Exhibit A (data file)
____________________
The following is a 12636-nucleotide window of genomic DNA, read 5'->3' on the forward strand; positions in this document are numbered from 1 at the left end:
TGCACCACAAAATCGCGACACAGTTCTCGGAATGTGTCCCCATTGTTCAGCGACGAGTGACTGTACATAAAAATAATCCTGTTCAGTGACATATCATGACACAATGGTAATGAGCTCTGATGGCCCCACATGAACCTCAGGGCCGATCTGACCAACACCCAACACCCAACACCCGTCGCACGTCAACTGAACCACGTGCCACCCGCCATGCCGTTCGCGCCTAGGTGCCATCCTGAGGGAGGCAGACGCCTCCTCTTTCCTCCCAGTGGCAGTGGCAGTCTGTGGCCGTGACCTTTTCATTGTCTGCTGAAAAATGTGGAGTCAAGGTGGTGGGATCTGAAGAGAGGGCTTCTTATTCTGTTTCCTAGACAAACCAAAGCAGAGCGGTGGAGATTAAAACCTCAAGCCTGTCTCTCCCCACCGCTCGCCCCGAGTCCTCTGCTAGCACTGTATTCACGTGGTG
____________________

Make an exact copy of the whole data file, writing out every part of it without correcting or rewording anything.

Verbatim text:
The following is a 12636-nucleotide window of genomic DNA, read 5'->3' on the forward strand; positions in this document are numbered from 1 at the left end:
TGCACCACAAAATCGCGACACAGTTCTCGGAATGTGTCCCCATTGTTCAGCGACGAGTGACTGTACATAAAAATAATCCTGTTCAGTGACATATCATGACACAATGGTAATGAGCTCTGATGGCCCCACATGAACCTCAGGGCCGATCTGACCAACACCCAACACCCAACACCCGTCGCACGTCAACTGAACCACGTGCCACCCGCCATGCCGTTCGCGCCTAGGTGCCATCCTGAGGGAGGCAGACGCCTCCTCTTTCCTCCCAGTGGCAGTGGCAGTCTGTGGCCGTGACCTTTTCATTGTCTGCTGAAAAATGTGGAGTCAAGGTGGTGGGATCTGAAGAGAGGGCTTCTTATTCTGTTTCCTAGACAAACCAAAGCAGAGCGGTGGAGATTAAAACCTCAAGCCTGTCTCTCCCCACCGCTCGCCCCGAGTCCTCTGCTAGCACTGTATTCACGTGGTG